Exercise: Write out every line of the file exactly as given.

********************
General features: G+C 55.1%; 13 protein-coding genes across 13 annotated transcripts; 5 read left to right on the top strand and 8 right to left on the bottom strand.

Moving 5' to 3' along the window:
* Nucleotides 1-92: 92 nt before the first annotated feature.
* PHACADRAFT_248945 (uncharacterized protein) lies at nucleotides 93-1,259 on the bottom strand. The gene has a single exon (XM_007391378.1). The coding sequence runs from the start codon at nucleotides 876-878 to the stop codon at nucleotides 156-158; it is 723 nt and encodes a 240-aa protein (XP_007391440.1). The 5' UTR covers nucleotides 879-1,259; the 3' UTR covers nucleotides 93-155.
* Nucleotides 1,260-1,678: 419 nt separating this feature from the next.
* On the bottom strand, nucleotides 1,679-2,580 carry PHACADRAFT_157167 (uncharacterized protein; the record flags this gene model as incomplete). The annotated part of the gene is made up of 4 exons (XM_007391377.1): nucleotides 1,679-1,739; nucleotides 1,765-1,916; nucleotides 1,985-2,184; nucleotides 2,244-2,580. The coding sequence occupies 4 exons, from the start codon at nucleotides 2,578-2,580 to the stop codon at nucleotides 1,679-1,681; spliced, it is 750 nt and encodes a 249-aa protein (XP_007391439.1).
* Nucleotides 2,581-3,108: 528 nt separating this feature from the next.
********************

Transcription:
General features: G+C 55.1%; 13 protein-coding genes across 13 annotated transcripts; 5 read left to right on the top strand and 8 right to left on the bottom strand.

Moving 5' to 3' along the window:
* Nucleotides 1-92: 92 nt before the first annotated feature.
* PHACADRAFT_248945 (uncharacterized protein) lies at nucleotides 93-1,259 on the bottom strand. The gene has a single exon (XM_007391378.1). The coding sequence runs from the start codon at nucleotides 876-878 to the stop codon at nucleotides 156-158; it is 723 nt and encodes a 240-aa protein (XP_007391440.1). The 5' UTR covers nucleotides 879-1,259; the 3' UTR covers nucleotides 93-155.
* Nucleotides 1,260-1,678: 419 nt separating this feature from the next.
* On the bottom strand, nucleotides 1,679-2,580 carry PHACADRAFT_157167 (uncharacterized protein; the record flags this gene model as incomplete). The annotated part of the gene is made up of 4 exons (XM_007391377.1): nucleotides 1,679-1,739; nucleotides 1,765-1,916; nucleotides 1,985-2,184; nucleotides 2,244-2,580. The coding sequence occupies 4 exons, from the start codon at nucleotides 2,578-2,580 to the stop codon at nucleotides 1,679-1,681; spliced, it is 750 nt and encodes a 249-aa protein (XP_007391439.1).
* Nucleotides 2,581-3,108: 528 nt separating this feature from the next.